enhanced comprehensibility. University students who were nonnative speakers of English
were given dictations at varying speeds. It was found that the students performed
substantially better when the rate of delivery was slowed from about 200 words per minute
(normal speech) to 130 words per minute, which is the average rate of teacher-talk
directed toward beginning students.
Blau (1990) carried out two studies. One measured the effect of speed and syntactic
complexity on learner comprehension and the other measured the effect of pauses. Contrary
to Kelch, she found that slowing the rate of speech and simplifying syntax did not help
learner comprehension significantly; however, pausing at constituent boundaries did help.
At this point it is difficult to state with any scientific confidence that speaking
more slowly and in simpler sentences actually works. But, scientific claims aside, it is
intuitively clear to language teachers that teacher-talk does work, perhaps as a function
of all of its characteristics. In fact, it feels necessary, especially with
Returning to the sociolinguistic variable we were investigating earlier, "be going
to + infinitive," we begin to see why so few non-native speakers of English produce
the gonna norm of this form. Not only does its use imply close knowledge of phenomena of
English pronunciation such as reduction and a mastery of English rhythm, but also that
learners are unlikely to hear the reduced form gonna in the English language classroom.
When teachers slow their rate of speech and enunciate, gonna is impossible to say.
From the sociolinguistic point of view, teacher-talk, because it is slower and clearer,
unwittingly imitates formal English speech. The consequence is that without working on the
pronunciation of English (notably the rhythm) and exposure to the more usual pronunciation
of variables, learners of English learn and retain a relatively formal and sometimes
hypercorrect form of English.
A practical solution
We are thus presented with a classic problem. Teacher-talk, used judiciously, seems to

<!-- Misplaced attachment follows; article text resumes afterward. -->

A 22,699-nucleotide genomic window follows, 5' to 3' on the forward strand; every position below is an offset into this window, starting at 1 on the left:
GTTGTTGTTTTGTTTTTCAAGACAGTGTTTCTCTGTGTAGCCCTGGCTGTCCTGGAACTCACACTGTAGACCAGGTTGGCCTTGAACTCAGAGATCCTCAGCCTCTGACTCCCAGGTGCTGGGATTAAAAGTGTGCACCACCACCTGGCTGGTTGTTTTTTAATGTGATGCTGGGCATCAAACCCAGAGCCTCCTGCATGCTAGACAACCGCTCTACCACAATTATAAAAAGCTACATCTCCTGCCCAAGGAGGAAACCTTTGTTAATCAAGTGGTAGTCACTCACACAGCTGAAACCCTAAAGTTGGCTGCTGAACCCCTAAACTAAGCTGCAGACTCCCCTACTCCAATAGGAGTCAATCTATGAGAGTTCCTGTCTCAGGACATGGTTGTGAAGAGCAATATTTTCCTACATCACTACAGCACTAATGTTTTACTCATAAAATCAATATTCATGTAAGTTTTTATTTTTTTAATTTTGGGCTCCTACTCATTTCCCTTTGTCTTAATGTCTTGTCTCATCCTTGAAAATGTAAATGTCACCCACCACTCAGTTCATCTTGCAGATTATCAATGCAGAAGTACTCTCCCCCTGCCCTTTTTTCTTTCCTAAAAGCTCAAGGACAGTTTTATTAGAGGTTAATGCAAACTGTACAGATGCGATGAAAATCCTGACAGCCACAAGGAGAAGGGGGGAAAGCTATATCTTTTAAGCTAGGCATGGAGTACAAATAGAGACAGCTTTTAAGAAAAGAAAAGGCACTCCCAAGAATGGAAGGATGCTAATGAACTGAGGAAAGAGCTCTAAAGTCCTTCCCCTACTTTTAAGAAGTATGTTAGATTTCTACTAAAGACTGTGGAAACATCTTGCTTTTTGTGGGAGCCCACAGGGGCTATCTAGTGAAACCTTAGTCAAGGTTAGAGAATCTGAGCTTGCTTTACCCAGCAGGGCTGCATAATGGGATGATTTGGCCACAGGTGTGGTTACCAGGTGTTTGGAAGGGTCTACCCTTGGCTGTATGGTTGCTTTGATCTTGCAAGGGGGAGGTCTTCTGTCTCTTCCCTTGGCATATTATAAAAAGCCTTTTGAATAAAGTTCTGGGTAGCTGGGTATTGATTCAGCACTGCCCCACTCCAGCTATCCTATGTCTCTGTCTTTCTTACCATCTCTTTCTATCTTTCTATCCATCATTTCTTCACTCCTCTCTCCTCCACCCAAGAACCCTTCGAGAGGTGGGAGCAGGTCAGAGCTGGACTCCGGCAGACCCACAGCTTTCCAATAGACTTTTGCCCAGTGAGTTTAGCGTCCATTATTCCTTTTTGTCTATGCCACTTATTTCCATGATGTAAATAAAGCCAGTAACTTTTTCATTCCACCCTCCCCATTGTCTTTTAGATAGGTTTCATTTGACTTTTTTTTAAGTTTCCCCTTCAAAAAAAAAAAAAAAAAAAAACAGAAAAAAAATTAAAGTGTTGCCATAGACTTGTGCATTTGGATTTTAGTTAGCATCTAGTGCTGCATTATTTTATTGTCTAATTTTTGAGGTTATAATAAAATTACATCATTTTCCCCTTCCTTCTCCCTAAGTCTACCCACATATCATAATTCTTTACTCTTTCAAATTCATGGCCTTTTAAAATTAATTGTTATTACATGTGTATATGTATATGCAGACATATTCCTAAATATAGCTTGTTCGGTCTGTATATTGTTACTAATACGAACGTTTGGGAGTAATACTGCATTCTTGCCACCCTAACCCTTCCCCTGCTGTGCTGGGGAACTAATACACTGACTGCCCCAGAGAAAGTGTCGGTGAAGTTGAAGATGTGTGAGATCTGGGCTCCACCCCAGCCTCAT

be effective, yet it can have lasting undesirable effects on a learners speech. But
there is an easy solution that allows students to hear both norms. First, when presenting
the formal form, that is, "be going to + infinitive," begin with careful
pronunciation to ensure that students understand the usage and can produce it with some
accuracy. Next, expose them aurally to the informal form, that is, gonna, and explain its
uses and constraints. Finally, have the students practice the reduced form, beginning with
simple question and answer drills and ending with role-play situations. The latter are
invaluable in pointing out such sociolinguistic facts as register variation and politeness
By exposing students to authentic speech and giving them the opportunity to use it, we
accomplish much. Richards (1983) considers both to be essential in developing listening
comprehension. If students master the various norms, their speech sounds more English.
Perhaps even more significantly, if they manipulate the norms properly, they are, in fact,
"acting" more English.
In a linguistic sense, we are also developing their sociolinguistic competence and in a
personal, affective sense, we are giving students the opportunity to seek status and/or
solidarity much as they do in their own languages (Gee 1988; Labov 1980; Milroy and Milroy
1985). To ignore language variation is to deprive and impoverish our students and
ultimately to do a disservice to the language that is in the words of Anthony Burgess,
always "gloriously impure."
Blau, E. 1990. The effect of syntax, speed and pauses on listening comprehension. TESOL
Quarterly, 24, 4, pp. 746-752.
Chandron, C. 1988. Second language classrooms: Research in teaching and learning. Cambridge:
Cambridge University Press.
Dahl, D. 1981. The role of experience in speech modifications for second language
learners. Minnesota Papers in Linguistics and Philosophy of Language, 7, 2, pp.
Gee, J. 1988. Dracula, the Vampire Lestat, and TESOL. TESOL Quarterly 22, 2, pp.
Kelch, K. 1985. Modified input as an aid to comprehension. Studies in Second
Language Acquisition, 7, 1, pp. 81-90
Labov, W. 1980. Locating language in time and space. New York: Academic Press.
Milroy, I. And L. Milroy. 1985. Authority in language: Investigation language
prescription and standardisation. London: Routledge and Kegan Paul.
Richards, J. 1983. Listening comprehension: Approach, design, procedure. TESOL
Quarterly, 17, 2, pp. 219- 240.